2. What if I see cracks on my walls? Cracks are usually caused by poor quality cement (i.e. too much water was used), or because the wall was painted before the concrete had fully set. If you see these defects, the first thing you’ll need to do is to remove all the defective paint from that wall. The most common solution is to use an acrylic crack-bridging paint on the wall. What that means is that a soft, flexible paint is used to cover the crack. This doesn’t mean that the crack is gone, it is merely covered up by the paint, and it won’t show up on the surface. This prevents water from entering the cracks, which can cause further damage to the concrete. One drawback about many crack bridging paints is that it is soft, so dirt can easily stick on it. This is why this type of paint should be used as an undercoat, not as the topcoat for the concrete. Without a topcoat to protect it, the crack-bridging paint can easily pick up dirt and becomes black.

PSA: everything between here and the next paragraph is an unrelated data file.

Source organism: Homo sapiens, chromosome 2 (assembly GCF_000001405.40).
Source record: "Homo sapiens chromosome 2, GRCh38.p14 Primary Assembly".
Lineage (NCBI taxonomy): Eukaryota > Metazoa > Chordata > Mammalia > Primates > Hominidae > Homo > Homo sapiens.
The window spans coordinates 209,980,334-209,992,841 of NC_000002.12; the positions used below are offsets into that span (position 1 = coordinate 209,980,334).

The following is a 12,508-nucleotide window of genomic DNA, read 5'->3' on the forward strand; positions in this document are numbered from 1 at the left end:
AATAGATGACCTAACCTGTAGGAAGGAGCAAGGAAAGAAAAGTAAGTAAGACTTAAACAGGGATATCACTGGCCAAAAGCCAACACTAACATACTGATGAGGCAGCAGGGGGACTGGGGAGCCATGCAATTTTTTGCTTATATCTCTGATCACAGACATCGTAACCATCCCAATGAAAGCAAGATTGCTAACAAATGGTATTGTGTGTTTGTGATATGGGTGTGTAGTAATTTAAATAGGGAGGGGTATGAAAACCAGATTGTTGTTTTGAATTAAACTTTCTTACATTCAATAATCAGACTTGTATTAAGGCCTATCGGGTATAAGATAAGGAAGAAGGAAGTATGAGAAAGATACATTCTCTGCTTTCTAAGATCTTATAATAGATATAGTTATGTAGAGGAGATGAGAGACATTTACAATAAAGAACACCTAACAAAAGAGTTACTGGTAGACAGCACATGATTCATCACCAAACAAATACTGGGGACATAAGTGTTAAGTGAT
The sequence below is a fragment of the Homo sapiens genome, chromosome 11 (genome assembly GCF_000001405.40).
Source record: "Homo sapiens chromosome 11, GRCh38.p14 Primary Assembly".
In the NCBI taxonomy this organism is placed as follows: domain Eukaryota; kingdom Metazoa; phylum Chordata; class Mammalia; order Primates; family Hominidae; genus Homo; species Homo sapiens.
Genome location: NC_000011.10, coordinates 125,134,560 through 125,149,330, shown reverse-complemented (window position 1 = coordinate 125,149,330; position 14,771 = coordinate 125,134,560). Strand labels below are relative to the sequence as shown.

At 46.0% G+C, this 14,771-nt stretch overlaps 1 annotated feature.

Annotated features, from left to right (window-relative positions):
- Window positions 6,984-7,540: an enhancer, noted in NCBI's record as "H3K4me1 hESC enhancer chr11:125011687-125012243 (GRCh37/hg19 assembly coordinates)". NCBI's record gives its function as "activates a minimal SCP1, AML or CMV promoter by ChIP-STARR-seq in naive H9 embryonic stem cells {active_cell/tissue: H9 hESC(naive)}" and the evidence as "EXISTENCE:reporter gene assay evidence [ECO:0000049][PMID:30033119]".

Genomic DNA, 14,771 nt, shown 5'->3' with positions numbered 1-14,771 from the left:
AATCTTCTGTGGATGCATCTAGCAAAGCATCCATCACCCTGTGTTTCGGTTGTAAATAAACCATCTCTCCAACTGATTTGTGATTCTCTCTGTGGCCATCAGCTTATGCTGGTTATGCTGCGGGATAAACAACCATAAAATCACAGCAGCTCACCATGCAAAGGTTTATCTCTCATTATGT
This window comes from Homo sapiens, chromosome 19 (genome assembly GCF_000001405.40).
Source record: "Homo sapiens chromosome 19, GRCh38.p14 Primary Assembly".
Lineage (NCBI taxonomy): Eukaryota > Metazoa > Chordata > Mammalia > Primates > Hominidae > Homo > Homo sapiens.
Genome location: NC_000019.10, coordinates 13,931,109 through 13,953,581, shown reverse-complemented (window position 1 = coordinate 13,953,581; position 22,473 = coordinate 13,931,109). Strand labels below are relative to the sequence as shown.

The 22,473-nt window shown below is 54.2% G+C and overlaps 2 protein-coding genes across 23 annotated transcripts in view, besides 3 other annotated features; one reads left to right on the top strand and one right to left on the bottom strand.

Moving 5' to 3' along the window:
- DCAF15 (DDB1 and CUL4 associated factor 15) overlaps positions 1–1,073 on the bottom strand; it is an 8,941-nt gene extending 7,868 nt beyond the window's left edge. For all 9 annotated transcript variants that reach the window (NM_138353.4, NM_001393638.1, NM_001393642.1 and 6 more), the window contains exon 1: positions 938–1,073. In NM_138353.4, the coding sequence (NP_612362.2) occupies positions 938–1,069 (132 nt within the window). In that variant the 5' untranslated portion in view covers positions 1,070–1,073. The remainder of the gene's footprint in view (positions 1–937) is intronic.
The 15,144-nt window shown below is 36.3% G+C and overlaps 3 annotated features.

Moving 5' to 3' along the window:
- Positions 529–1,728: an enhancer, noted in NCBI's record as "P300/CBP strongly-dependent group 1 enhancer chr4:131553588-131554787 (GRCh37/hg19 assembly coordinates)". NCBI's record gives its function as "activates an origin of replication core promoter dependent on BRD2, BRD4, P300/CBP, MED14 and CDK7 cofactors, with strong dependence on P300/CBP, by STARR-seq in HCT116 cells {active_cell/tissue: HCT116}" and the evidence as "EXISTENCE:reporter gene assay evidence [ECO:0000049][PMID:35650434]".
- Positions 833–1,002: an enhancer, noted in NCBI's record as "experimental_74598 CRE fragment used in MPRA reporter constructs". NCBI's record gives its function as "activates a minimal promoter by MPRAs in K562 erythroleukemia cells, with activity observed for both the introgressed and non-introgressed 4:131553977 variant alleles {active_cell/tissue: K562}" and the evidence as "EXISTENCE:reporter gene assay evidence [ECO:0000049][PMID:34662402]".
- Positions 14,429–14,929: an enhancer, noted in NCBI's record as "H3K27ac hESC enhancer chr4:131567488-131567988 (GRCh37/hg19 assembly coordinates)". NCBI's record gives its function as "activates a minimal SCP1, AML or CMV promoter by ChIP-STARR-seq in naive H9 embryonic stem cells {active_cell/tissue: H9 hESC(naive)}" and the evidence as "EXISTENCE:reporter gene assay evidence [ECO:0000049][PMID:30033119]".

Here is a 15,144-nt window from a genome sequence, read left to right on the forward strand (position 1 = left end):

3. I am seeing bubbles or fungus on the walls inside my house This is caused by water seeping into the concrete, either from outside, condensation from air conditioning, or even damaged water pipes inside the wall. The continuous inflow of water carries salts and other contamination from inside the concrete, and brings it up to form bubbles of water that is trapped underneath the paint. This moist paint becomes an ideal place for fungus to grow.

The source of water must be removed, either by repairing the pipe leakage, remove the cause of the water seepage and use a solvent based primer or a styrene-acrylic paint to prevent water from entering the concrete. It is usually best to use this paint on the outside wall, as the water is stopped at the source, rather than after water has soaked up the concrete like a sponge. Styrene-acrylic paints also have a stronger smell, so that is one more reason to use it on the outside walls. However, styrene-acrylic paints do need a topcoat, because the very thing that makes it effective against water, also makes it sensitive to sunlight. The paint will become yellowish if it is exposed to sunlight.